“Billions of blue, blistering barnacles!”: When eroticism in the world of Tintin is parody

Return to News — Tuesday 22 June — 2021 by  Morgan Schaaf

When one thinks of Tintin, one thinks of the adventures of the world's most famous reporter and the comics of Tintin, Captain Haddock, Snowy, Thomson and Thompson or Castafiore -among others-, created by the Belgian Hergé in comics that have marked many generations.

However, thinking about Tintin does not mean thinking about love stories or rose-coloured novels, and much less about the sexuality of the characters. In fact, the world of Tintin stands out for the good fellowship of the characters -without any kind of attraction-, as well as the absence of female characters, due to the author's own will not to caricature the image of women.

This question has been precisely the subject of an interesting French judgment, handed down by the Tribunal Judiciaire de Rennes, in relation to an action for infringement of copyright and unfair competition brought by the company MOULINSART (the company responsible for the exploitation of Tintin´s rights) against the Breton artist Xavier Marabout, for his work Hergé-Hopper, in which he depicts the troubled sentimental life of the reporter in a universe of the famous American painter Hopper.

In this regard, the claim brought by Hergé’s legal successors is based on the unauthorised exploitation and reproduction of the Tintin universe -and in particular, its characters- in works created by the painter Xavier Marabout. For his part, the Breton painter defended himself on the grounds of the lack of originality of the Tintin characters and the parody exception, as well as denouncing the acts of denigration carried out by the company MOULINSART, following injunctions sent to several art galleries which resulted in the removal of the allegedly infringing works.

After recalling that the copyright protection conferred on Hergé's work extends to all the characters of the Tintin adventures on an independent basis, the French court focuses its analysis on the exception of parody, in the light of the schizophrenic specifications laid down by the Code de la Propriété intellectuelle. Thus, a large part of the Judgment lies in determining whether Marabout's work (i) allows immediate identification with Hergé's work, (ii) is sufficiently different from the original work, as well as determining whether (iii) there is a humorous or critical intention of the original work.

While Hergé's successors claimed that Xavier Marabout's paintings did not provoke laughter - or even a smile - Xavier Marabout argued that the parody of his work resulted from the confrontation of the character of Tintin with situations unknown in Hergé's work, such as his representation in scenes with sexual connotations together with women in the universe of the painter Hopper, generally austere and antagonistic to Hergé's "clear line" style.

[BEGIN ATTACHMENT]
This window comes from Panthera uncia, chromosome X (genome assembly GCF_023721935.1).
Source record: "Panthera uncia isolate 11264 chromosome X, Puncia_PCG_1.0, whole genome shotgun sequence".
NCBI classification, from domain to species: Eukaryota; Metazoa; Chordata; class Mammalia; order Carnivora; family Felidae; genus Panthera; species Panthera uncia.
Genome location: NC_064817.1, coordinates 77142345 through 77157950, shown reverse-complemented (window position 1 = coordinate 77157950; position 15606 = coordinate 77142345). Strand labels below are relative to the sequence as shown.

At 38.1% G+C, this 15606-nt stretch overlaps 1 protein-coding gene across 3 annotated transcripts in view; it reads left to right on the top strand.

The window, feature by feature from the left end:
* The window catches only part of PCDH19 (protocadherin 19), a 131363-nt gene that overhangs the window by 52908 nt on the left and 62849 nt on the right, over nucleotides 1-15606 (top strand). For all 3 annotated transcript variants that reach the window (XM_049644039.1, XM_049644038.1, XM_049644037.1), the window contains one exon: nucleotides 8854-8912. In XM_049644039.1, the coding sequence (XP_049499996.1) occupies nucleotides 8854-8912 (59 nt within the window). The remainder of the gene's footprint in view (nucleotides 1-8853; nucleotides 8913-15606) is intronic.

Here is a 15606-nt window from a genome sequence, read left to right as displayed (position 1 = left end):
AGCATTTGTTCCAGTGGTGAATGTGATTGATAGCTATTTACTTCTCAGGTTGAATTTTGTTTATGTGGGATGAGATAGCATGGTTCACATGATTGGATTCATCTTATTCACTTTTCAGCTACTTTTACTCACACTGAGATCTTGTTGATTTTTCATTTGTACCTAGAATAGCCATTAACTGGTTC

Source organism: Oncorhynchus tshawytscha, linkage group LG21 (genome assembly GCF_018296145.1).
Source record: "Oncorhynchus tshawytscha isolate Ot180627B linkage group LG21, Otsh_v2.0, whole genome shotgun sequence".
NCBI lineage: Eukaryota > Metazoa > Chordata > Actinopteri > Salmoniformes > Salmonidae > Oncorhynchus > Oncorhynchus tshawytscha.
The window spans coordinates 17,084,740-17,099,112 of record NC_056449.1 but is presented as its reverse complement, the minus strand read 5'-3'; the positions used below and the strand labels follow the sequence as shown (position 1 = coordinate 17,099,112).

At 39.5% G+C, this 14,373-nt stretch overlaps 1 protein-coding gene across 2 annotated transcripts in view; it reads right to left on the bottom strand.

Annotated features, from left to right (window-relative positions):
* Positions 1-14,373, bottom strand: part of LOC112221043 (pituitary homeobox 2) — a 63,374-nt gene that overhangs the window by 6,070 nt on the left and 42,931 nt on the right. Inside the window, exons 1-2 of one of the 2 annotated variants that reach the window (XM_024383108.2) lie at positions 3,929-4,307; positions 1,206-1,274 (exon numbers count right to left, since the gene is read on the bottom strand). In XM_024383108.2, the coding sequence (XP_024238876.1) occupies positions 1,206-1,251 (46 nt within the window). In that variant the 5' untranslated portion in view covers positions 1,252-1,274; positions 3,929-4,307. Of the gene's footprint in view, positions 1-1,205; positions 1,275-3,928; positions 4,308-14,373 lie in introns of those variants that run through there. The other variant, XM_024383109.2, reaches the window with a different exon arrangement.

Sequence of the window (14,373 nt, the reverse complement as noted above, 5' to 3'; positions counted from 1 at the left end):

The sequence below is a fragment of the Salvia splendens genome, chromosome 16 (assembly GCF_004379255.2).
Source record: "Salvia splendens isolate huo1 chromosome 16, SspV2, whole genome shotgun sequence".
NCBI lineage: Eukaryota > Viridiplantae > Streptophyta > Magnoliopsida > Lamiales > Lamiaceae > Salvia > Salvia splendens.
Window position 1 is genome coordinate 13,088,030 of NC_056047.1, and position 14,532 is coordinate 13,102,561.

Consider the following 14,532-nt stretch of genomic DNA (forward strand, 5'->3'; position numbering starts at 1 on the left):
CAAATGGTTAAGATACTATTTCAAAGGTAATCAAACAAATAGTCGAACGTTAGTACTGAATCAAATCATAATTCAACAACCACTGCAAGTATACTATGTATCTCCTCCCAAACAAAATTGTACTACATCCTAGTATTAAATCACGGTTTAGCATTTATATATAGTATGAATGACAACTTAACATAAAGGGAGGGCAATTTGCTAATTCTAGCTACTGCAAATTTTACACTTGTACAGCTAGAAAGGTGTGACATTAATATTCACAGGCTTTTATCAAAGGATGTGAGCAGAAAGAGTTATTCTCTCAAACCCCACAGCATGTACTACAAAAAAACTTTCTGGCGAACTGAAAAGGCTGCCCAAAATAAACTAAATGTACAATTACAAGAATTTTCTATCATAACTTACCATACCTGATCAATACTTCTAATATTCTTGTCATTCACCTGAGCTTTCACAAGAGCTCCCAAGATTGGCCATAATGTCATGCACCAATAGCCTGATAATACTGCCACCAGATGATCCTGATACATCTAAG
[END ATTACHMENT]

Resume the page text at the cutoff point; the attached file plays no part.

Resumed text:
In its judgment of 10 May 2021, the French court followed the painter's position, considering that Marabout's work allows easy identification of Hergé's parodied work - insofar as it reproduces his protagonists in a recognisable manner - while at the same time being different from the Hergés's work, since the support is changed (painting vs. comic) and the characters are placed in an atmosphere and situations contrary to those of Hergé, in such a way that the public cannot be confused as to the authorship of the work.

Furthermore, the Court considers that there is a clear humorous intention on the part of the painter, based on the juxtaposition of characters from the Tintin universe in an adult world, leading the public to imagine them in sentimental and sexual situations which provoke a certain humorous effect. This jocular effect is accentuated by the incongruity of these romantic images in an atmosphere derived from the French artist's interpretation of the austerity and sadness of the atmosphere of Edward Hopper's work.

Furthermore, the Court considers that there is also a certain critical aspect to Hergé's work, which may also give rise to the parody exception. In that regard, and without showing explicit sexual content, the Court considers that Marabout's work invites the public to consider whether Tintin has addictions, whether he may be sad and depressed, or even what his sexual orientation is, in clear contrast to the vision of Tintin as a hero and a character with a fast-paced life shown in Hergé's work.

For this reason, the court dismissed in its entirety the claim of Tintin's successors, ruling that the use of Hergé's work without the authorisation of the right holders was justified by the existence of the parody exception. Moreover, these proceedings have turned against the company MOULINSART, as it will have to compensate the Breton artist for a total of 30,000 euros for the losses suffered as a result of the acts of denigration carried out towards art galleries with regard to his work, in addition to the costs of the proceedings.

This judgement is not final, so to be precise, it seems that this procedure will continue....